REVIEW: Fionn Regan’s “Cala” is Pristinely Finger-Plucked Majesty


Fionn Regan’s Cala (Abbey Records), the Spanish word for creek, continues to build on Regan’s fascination with waterways and water imagery. His 2017 release, The Meetings of the Waters was released to critical acclaim. Cala finds Regan performing all the recording and performance duites himself and dives in deep to pristinely finger-plucked acoustic guitar majesty within just a few bars of the album opener, “Collar of Fur.”

Regan plucks his instrument with a precision and softness that would be eschewed by memories of hard-driving Appalachian banjo if the term picked was substituted for plucked. Regan’s voice pairs well with his guitar tone; the softness of both belies the depth hiding in each however. Regan weaves a dream-like world that needs little more that acoustic guitar and his voice; he expands his pallet throughout Cala well, however, first with vocal studio trickery on “The Ocean Wave.” The addition of an ominously hovering wave of tone deep in the mix adds to the feel of floating somewhere far at sea on an ocean wave. Programmed drum beats and almost feminine harmonies drift throughout the latter half of the piece bringing on a dramatic climax.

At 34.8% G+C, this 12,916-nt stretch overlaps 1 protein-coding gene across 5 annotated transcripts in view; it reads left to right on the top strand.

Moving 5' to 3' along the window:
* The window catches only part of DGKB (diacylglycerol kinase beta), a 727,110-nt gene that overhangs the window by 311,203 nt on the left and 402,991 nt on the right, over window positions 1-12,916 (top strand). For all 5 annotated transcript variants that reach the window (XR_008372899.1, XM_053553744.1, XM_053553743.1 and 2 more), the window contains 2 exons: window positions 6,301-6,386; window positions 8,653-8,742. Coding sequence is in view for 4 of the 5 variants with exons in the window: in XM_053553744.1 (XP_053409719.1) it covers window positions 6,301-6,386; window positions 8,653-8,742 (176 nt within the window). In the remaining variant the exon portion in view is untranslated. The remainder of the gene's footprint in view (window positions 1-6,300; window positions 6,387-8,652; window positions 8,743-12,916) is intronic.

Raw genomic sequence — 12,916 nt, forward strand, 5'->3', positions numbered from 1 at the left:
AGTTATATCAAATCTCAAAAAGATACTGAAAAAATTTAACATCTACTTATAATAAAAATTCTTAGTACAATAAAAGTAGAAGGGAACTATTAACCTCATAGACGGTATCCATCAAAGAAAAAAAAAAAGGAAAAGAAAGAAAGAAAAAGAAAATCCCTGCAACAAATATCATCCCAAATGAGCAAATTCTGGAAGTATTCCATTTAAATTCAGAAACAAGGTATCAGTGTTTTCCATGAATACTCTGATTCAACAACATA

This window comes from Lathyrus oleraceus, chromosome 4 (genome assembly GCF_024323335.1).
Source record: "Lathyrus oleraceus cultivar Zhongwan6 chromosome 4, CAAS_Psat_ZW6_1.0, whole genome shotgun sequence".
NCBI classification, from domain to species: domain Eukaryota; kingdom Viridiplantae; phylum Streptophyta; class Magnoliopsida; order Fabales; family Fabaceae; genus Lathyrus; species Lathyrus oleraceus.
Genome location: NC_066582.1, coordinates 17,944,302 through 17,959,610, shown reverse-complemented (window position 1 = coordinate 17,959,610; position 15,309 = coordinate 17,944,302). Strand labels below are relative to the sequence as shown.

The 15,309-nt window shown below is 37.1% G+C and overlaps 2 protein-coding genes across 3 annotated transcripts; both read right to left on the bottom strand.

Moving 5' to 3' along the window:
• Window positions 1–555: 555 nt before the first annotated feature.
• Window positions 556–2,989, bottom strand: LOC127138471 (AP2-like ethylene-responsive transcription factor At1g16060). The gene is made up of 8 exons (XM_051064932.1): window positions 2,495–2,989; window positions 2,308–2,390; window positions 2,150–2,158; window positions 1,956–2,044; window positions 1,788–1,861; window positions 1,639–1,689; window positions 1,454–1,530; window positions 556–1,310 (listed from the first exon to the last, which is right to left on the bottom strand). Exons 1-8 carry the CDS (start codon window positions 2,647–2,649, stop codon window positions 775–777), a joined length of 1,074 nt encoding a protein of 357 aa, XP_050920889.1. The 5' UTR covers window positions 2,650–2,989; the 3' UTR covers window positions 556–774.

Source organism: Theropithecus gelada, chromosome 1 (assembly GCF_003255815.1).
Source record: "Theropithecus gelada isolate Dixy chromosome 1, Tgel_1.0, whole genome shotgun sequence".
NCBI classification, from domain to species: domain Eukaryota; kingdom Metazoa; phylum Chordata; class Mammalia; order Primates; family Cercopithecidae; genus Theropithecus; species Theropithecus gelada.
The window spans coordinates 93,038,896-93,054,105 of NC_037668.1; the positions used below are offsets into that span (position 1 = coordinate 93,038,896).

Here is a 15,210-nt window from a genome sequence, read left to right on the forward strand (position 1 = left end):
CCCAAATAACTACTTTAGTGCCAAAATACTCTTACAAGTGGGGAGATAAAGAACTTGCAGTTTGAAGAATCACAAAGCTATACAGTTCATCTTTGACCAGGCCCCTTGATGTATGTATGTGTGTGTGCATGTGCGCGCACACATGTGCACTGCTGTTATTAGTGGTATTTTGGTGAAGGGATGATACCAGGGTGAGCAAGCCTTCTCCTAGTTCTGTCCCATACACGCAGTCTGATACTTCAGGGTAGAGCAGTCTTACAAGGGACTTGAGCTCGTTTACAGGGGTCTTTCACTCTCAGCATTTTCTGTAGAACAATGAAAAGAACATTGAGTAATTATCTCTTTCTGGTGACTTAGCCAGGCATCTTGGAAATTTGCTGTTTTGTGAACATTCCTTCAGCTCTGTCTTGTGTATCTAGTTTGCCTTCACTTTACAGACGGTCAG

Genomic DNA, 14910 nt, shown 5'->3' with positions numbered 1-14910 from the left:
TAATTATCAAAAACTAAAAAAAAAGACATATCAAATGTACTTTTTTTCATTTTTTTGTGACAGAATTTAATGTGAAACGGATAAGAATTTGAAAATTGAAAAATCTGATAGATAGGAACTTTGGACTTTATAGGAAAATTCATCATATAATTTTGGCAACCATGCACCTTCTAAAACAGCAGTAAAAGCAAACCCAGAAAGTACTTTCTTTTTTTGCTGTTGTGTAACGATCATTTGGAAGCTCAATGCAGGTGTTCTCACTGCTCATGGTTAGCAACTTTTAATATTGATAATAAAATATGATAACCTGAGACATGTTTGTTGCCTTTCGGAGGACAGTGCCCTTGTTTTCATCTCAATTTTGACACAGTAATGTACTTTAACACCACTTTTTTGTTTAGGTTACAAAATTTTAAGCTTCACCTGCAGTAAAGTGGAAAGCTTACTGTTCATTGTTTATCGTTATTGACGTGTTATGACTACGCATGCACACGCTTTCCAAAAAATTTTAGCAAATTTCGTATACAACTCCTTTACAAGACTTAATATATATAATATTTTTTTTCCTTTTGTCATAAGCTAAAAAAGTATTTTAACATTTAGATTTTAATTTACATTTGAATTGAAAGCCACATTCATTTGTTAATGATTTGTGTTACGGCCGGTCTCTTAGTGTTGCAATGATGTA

A spare piano joins the mix on “Volca” echoing the ghosts that Regan sings about, “let’s dive into the lasting night and swim towards the moon…let’s meet tonight down by the coast where ghosts of summer played”. He continues, “On the wild beach we’re gonna sleep until the beat kicks in,” Regan leaves us longing for said sleep and wondering if that sleep with be one night or some type of blissful Rip Van Winkle extended slumber. “Hunting Dog” finds Regan digging once again into water imagery, “oh I’m swimming towards the light…oh I need to find a way to float.” Water for Regan presents a recurring image of cleansing and safety. When wrapping in his instrumentation there is almost a warmth or cocoon feeling to Regan’s embrace of the ocean, the water, the sea.

“Under the Wave/Tokyo” closes the record on a somber note as sleep and water imagery surfaces again throughout, “I want to sleep for a day…under the waves…I felt frozen…I had to cross the ocean.” In a world that seems to run at an ever quickening pace driving increasing individual incidents of depression and anxiety, Fionn Regan’s Cala offers a short break from society’s building pressure. Regan’s stream-of-consciousness-esque dreamlike lyrics and complimentary musical tones invite the listener to drift beyond their mundane moment to a sacred place where music heals.

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